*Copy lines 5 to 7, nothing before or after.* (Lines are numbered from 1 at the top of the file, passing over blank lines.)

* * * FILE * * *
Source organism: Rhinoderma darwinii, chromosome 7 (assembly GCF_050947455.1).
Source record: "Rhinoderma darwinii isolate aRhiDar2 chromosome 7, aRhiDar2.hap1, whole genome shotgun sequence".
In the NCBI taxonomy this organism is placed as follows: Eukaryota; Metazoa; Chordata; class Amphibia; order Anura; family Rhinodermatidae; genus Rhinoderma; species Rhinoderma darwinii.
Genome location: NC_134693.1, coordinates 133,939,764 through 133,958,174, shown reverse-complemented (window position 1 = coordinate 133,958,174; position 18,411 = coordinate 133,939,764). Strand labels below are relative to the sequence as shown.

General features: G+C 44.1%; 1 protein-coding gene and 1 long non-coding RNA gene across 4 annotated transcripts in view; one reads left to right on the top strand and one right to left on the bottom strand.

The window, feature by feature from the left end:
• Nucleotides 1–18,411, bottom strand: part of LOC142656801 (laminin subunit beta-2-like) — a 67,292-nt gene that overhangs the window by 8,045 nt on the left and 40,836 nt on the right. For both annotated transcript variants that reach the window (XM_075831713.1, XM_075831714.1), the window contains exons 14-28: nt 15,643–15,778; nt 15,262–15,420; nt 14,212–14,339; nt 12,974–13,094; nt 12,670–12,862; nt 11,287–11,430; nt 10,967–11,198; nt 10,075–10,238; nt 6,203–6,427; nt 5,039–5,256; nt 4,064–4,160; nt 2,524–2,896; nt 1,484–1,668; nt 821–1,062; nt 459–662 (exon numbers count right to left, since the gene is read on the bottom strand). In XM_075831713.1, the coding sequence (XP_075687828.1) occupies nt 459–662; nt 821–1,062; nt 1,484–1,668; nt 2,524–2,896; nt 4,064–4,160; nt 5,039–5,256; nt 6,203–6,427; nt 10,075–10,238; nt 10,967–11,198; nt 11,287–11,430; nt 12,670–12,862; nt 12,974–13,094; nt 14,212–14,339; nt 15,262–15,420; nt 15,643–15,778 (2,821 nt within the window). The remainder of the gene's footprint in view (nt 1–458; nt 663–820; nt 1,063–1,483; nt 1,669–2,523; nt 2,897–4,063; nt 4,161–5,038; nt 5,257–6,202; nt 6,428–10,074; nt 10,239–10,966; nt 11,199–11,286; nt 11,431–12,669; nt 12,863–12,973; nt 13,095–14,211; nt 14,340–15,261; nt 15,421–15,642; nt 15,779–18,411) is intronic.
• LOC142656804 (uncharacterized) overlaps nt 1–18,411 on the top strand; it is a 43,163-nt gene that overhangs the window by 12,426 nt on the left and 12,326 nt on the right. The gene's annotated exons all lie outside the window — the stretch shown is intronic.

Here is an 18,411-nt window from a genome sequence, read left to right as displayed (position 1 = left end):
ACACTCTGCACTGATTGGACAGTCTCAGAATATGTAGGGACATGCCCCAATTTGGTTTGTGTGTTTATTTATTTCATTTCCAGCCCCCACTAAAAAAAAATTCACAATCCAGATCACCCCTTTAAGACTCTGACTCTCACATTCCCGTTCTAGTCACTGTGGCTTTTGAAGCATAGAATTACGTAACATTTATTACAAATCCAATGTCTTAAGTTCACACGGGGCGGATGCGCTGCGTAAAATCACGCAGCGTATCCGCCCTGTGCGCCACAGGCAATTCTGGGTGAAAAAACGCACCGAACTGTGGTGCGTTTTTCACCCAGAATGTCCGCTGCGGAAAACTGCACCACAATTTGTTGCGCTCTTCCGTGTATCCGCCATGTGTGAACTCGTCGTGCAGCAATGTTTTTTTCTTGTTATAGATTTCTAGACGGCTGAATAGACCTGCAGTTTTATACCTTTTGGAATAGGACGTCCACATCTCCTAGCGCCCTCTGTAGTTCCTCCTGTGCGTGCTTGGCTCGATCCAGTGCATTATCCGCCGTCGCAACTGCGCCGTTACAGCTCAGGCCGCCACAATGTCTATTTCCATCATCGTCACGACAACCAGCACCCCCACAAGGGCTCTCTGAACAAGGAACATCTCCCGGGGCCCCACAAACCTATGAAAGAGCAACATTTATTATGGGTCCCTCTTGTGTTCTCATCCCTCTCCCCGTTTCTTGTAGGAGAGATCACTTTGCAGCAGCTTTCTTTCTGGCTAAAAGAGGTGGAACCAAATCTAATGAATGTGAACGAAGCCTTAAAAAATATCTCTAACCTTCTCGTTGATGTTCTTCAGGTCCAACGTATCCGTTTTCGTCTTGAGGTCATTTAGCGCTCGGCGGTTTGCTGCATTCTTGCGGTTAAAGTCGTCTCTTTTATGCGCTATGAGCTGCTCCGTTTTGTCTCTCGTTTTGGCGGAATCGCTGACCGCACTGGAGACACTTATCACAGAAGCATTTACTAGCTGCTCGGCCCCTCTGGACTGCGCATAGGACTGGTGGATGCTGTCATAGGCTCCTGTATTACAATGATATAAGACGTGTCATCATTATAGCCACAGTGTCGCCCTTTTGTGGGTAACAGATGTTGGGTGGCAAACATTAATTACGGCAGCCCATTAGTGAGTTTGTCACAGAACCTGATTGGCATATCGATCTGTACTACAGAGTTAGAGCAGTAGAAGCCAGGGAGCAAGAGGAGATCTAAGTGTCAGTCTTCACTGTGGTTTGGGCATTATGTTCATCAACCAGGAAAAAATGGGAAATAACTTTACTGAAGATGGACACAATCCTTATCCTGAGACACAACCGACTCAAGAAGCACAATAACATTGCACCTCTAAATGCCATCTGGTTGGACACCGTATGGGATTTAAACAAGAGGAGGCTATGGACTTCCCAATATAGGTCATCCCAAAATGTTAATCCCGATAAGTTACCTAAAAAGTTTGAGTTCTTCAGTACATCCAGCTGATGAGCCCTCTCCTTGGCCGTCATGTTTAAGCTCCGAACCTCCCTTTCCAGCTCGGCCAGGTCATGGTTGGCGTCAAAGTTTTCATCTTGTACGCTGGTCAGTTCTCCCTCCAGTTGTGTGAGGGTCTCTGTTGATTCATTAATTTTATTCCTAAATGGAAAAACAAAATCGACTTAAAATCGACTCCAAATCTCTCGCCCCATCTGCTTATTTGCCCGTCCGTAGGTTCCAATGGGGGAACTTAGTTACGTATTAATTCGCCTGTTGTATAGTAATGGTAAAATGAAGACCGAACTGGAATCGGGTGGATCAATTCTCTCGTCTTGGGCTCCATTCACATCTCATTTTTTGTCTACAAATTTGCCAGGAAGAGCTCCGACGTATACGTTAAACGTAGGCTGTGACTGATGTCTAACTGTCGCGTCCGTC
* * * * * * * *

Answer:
General features: G+C 44.1%; 1 protein-coding gene and 1 long non-coding RNA gene across 4 annotated transcripts in view; one reads left to right on the top strand and one right to left on the bottom strand.

The window, feature by feature from the left end:
• Nucleotides 1–18,411, bottom strand: part of LOC142656801 (laminin subunit beta-2-like) — a 67,292-nt gene that overhangs the window by 8,045 nt on the left and 40,836 nt on the right. For both annotated transcript variants that reach the window (XM_075831713.1, XM_075831714.1), the window contains exons 14-28: nt 15,643–15,778; nt 15,262–15,420; nt 14,212–14,339; nt 12,974–13,094; nt 12,670–12,862; nt 11,287–11,430; nt 10,967–11,198; nt 10,075–10,238; nt 6,203–6,427; nt 5,039–5,256; nt 4,064–4,160; nt 2,524–2,896; nt 1,484–1,668; nt 821–1,062; nt 459–662 (exon numbers count right to left, since the gene is read on the bottom strand). In XM_075831713.1, the coding sequence (XP_075687828.1) occupies nt 459–662; nt 821–1,062; nt 1,484–1,668; nt 2,524–2,896; nt 4,064–4,160; nt 5,039–5,256; nt 6,203–6,427; nt 10,075–10,238; nt 10,967–11,198; nt 11,287–11,430; nt 12,670–12,862; nt 12,974–13,094; nt 14,212–14,339; nt 15,262–15,420; nt 15,643–15,778 (2,821 nt within the window). The remainder of the gene's footprint in view (nt 1–458; nt 663–820; nt 1,063–1,483; nt 1,669–2,523; nt 2,897–4,063; nt 4,161–5,038; nt 5,257–6,202; nt 6,428–10,074; nt 10,239–10,966; nt 11,199–11,286; nt 11,431–12,669; nt 12,863–12,973; nt 13,095–14,211; nt 14,340–15,261; nt 15,421–15,642; nt 15,779–18,411) is intronic.